Heavenly Father will hear and answer me when I pray.
As you study Matthew 6:5–13; 7:7–11, what do you feel the children need to understand about prayer?
Invite the children to read Matthew 6:9–13 out loud and then list things the Savior said in His prayer. How can we follow His example when we pray?
Sing a song about prayer with the children, such as “Did You Think to Pray?” (Hymns, no. 140). Help the children search the lyrics to find reasons we pray and blessings that come from prayer.
Help the children memorize Matthew 7:7 by playing a game like the following: One child recites the first word or phrase from the verse and then tosses a ball to another child, who then recites the next word or phrase.
(You could print this on colored card stock for added color)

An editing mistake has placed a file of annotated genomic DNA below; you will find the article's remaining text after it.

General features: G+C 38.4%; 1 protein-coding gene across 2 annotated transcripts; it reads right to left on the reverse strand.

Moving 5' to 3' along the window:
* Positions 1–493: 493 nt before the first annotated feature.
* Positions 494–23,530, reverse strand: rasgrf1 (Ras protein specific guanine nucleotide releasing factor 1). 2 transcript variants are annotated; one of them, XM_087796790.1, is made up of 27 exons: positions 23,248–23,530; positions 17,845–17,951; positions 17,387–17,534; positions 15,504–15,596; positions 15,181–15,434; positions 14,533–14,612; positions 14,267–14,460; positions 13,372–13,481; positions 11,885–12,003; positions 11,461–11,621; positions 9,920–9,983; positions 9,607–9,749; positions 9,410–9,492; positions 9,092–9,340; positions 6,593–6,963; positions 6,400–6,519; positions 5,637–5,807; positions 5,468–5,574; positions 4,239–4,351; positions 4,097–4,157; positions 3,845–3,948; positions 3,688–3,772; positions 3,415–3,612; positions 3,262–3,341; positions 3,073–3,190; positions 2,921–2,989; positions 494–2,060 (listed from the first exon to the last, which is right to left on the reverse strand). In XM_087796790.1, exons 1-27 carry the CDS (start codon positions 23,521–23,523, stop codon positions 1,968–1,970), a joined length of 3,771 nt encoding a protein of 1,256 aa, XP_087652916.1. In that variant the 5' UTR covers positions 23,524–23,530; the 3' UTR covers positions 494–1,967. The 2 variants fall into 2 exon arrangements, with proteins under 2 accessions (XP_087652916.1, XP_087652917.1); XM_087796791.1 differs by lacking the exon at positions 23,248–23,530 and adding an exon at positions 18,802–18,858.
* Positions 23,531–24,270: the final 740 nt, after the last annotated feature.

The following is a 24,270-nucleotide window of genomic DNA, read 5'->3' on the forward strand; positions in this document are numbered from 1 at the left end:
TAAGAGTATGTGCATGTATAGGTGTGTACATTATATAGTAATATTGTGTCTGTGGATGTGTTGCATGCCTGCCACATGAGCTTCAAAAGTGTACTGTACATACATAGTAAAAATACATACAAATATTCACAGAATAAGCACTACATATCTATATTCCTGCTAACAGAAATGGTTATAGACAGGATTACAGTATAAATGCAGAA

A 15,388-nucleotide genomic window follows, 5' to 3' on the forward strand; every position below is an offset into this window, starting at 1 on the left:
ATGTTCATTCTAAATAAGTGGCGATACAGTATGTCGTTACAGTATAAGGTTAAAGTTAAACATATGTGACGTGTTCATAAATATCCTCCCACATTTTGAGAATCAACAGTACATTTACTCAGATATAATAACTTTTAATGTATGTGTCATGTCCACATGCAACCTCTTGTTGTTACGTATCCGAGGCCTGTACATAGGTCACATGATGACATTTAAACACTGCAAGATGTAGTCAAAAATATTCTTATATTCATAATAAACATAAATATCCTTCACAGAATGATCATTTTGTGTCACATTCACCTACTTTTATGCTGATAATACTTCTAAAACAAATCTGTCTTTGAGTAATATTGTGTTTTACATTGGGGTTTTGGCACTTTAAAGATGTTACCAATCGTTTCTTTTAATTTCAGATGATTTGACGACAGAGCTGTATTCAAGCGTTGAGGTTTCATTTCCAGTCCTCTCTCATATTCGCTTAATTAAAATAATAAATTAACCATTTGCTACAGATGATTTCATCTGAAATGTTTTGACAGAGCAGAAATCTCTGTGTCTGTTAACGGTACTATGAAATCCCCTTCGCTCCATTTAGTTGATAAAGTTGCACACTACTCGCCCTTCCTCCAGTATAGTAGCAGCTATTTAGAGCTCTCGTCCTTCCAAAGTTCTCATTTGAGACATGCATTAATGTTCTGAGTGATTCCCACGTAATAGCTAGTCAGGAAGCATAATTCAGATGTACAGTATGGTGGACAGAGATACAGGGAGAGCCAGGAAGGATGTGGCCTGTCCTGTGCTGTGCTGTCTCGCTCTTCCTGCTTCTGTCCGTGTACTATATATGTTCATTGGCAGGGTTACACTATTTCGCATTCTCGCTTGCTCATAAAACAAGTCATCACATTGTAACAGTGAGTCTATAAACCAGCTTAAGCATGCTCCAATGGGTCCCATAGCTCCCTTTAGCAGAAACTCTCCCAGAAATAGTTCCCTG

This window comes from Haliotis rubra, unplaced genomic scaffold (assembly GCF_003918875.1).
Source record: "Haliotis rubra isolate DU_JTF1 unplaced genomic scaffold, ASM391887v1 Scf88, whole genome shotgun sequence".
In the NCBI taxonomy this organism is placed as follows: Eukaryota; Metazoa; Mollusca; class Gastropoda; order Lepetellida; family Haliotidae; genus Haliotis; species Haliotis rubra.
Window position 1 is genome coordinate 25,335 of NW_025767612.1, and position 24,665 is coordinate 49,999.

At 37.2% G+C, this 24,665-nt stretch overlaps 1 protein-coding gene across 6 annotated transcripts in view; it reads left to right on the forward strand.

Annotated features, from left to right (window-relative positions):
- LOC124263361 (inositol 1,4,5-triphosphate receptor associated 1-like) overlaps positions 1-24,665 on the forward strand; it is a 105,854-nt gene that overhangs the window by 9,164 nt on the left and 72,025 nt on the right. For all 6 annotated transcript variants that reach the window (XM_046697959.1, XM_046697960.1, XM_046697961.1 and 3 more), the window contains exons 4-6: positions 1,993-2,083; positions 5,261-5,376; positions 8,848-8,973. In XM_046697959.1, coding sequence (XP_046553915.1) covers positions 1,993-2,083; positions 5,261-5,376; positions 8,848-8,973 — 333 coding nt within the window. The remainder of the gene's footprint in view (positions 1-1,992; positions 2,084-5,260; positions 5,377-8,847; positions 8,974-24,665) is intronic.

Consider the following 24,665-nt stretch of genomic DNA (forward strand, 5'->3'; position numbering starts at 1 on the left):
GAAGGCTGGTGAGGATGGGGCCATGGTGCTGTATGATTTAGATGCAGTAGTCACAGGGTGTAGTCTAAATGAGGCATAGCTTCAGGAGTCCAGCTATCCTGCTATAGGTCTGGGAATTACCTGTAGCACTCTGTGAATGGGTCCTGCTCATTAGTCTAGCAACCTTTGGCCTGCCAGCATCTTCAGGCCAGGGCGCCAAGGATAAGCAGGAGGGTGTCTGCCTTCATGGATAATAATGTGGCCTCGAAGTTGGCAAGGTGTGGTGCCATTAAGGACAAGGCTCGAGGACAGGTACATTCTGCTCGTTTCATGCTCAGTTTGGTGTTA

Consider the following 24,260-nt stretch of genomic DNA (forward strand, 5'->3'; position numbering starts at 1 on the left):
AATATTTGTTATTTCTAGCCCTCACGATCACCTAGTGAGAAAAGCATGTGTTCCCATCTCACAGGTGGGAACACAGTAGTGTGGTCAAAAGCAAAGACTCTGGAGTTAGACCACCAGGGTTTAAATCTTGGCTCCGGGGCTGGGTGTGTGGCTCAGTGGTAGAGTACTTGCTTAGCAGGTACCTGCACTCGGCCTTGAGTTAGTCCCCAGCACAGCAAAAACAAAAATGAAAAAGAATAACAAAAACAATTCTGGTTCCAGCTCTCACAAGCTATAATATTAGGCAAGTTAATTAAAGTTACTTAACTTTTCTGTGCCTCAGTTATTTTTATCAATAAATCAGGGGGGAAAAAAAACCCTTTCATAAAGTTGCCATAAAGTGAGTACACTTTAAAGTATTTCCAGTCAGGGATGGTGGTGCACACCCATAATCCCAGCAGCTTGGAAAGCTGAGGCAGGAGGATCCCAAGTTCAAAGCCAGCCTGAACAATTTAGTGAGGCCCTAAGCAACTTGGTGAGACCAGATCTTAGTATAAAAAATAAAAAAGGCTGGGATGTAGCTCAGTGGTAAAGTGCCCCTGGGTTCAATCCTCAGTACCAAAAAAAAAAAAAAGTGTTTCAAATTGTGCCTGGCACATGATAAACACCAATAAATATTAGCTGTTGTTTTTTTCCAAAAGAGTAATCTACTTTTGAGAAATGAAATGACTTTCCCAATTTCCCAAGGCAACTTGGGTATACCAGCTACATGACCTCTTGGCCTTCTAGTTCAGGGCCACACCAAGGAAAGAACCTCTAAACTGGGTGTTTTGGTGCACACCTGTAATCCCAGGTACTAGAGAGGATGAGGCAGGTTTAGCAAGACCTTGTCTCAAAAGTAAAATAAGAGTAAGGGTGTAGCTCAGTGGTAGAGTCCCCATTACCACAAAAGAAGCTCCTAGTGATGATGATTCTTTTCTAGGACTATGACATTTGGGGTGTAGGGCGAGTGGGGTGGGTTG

Act out Matthew 7:9–10 with the children using simple props. Ask the children to share what this teaches them about prayer.
Share an experience in which your prayers were answered.
If you would like more experiences of prayers being answered the churches website has a bunch. Just click on the image.
I can seek eternal treasures instead of earthly treasures.
How will you help the children you teach place greater value on eternal things than on worldly things?
Bring a “treasure” box filled with objects or pictures that represent things the world values—for example, money or toys. Read Matthew 6:19–21 together, and then ask the children to help you think of heavenly treasures that could replace the worldly items in the box.
(Select B&W and print on brown colored card stock)
These are from the clipart library so it's only in color.
These are from an old lesson if you would like to use them.
Here are some blank ones for your children to draw some treasures in.
Invite the children to name or draw some things they could do to “lay up … treasures in heaven” (Matthew 6:20).
I found these at Dollar Tree, I thought it would go well with this.